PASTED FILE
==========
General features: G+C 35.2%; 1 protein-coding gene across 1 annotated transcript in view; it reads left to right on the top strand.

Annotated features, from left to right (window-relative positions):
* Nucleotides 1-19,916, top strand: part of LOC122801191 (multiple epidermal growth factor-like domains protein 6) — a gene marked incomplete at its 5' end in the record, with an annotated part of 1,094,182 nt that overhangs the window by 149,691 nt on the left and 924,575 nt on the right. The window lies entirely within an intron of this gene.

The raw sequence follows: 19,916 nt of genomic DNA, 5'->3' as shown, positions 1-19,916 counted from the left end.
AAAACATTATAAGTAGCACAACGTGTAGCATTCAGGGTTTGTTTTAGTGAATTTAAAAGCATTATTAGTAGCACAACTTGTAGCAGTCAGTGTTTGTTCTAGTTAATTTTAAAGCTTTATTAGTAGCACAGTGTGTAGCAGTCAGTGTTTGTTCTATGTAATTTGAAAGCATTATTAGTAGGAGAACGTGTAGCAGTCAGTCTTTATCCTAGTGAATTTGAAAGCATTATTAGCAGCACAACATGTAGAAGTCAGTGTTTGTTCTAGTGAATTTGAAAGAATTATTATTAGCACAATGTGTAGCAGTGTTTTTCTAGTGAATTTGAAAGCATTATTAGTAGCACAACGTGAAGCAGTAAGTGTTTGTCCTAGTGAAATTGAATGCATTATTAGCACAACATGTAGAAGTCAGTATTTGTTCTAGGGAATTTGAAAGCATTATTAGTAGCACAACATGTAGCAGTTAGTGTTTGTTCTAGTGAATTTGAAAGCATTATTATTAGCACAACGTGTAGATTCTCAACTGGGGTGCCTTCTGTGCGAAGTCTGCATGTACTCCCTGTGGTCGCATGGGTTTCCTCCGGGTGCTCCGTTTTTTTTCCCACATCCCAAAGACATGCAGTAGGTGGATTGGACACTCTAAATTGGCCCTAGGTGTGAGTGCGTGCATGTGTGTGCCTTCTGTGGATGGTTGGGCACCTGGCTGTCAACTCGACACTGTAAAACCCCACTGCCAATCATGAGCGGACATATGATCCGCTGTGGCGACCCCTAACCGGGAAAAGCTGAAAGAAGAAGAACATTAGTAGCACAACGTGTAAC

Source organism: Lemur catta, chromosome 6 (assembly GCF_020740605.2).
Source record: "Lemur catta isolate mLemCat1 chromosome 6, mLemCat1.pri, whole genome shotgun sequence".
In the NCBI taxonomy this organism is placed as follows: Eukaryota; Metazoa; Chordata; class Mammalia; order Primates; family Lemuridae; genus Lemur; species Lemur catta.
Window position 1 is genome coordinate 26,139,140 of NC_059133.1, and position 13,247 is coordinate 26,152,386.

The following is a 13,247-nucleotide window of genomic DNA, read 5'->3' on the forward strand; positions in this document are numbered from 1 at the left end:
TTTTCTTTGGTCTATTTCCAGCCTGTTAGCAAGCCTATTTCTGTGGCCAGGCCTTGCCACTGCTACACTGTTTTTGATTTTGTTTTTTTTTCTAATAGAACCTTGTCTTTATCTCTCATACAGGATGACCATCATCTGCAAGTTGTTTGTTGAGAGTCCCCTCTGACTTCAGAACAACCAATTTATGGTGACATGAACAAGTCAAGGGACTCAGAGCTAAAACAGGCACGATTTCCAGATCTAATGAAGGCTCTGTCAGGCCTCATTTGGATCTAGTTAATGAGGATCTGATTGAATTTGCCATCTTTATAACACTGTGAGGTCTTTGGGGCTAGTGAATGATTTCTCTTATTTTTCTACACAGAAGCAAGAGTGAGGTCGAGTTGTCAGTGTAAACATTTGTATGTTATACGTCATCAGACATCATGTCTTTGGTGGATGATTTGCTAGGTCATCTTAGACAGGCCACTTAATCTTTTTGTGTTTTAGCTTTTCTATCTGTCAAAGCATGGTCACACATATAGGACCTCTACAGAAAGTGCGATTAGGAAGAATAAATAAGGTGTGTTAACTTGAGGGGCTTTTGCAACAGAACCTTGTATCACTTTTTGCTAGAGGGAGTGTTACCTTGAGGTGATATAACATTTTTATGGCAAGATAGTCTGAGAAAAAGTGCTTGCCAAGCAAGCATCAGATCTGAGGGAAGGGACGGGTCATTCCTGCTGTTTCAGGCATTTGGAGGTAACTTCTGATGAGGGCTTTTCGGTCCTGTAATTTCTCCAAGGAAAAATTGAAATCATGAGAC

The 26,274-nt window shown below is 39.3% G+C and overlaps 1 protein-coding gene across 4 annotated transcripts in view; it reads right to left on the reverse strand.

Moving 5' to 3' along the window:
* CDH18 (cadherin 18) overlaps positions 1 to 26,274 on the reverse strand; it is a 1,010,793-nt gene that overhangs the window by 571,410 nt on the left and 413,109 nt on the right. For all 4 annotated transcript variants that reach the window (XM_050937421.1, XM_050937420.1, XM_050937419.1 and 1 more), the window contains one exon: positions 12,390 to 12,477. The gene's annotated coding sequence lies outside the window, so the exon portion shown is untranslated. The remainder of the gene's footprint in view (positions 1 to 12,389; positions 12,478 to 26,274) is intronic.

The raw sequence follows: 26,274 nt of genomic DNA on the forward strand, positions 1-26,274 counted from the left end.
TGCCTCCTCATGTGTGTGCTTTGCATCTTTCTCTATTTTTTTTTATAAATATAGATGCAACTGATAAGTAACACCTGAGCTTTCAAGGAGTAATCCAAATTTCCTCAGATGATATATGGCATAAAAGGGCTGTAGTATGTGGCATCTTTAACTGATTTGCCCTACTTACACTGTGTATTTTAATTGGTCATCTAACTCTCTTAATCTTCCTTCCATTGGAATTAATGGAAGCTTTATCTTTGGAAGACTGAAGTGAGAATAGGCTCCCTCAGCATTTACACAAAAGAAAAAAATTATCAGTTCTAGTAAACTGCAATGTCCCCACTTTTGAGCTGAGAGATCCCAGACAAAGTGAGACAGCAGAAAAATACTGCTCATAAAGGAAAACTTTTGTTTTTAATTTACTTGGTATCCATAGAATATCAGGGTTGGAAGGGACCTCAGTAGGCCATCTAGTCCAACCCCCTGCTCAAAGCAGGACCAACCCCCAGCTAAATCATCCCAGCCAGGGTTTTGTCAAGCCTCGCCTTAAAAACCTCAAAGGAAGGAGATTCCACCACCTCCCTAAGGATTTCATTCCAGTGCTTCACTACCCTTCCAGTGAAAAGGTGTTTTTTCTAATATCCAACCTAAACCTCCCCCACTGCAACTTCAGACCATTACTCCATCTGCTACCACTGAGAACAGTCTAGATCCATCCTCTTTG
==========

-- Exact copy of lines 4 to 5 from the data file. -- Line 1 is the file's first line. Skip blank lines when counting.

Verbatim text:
The raw sequence follows: 19,916 nt of genomic DNA, 5'->3' as shown, positions 1-19,916 counted from the left end.
AAAACATTATAAGTAGCACAACGTGTAGCATTCAGGGTTTGTTTTAGTGAATTTAAAAGCATTATTAGTAGCACAACTTGTAGCAGTCAGTGTTTGTTCTAGTTAATTTTAAAGCTTTATTAGTAGCACAGTGTGTAGCAGTCAGTGTTTGTTCTATGTAATTTGAAAGCATTATTAGTAGGAGAACGTGTAGCAGTCAGTCTTTATCCTAGTGAATTTGAAAGCATTATTAGCAGCACAACATGTAGAAGTCAGTGTTTGTTCTAGTGAATTTGAAAGAATTATTATTAGCACAATGTGTAGCAGTGTTTTTCTAGTGAATTTGAAAGCATTATTAGTAGCACAACGTGAAGCAGTAAGTGTTTGTCCTAGTGAAATTGAATGCATTATTAGCACAACATGTAGAAGTCAGTATTTGTTCTAGGGAATTTGAAAGCATTATTAGTAGCACAACATGTAGCAGTTAGTGTTTGTTCTAGTGAATTTGAAAGCATTATTATTAGCACAACGTGTAGATTCTCAACTGGGGTGCCTTCTGTGCGAAGTCTGCATGTACTCCCTGTGGTCGCATGGGTTTCCTCCGGGTGCTCCGTTTTTTTTCCCACATCCCAAAGACATGCAGTAGGTGGATTGGACACTCTAAATTGGCCCTAGGTGTGAGTGCGTGCATGTGTGTGCCTTCTGTGGATGGTTGGGCACCTGGCTGTCAACTCGACACTGTAAAACCCCACTGCCAATCATGAGCGGACATATGATCCGCTGTGGCGACCCCTAACCGGGAAAAGCTGAAAGAAGAAGAACATTAGTAGCACAACGTGTAAC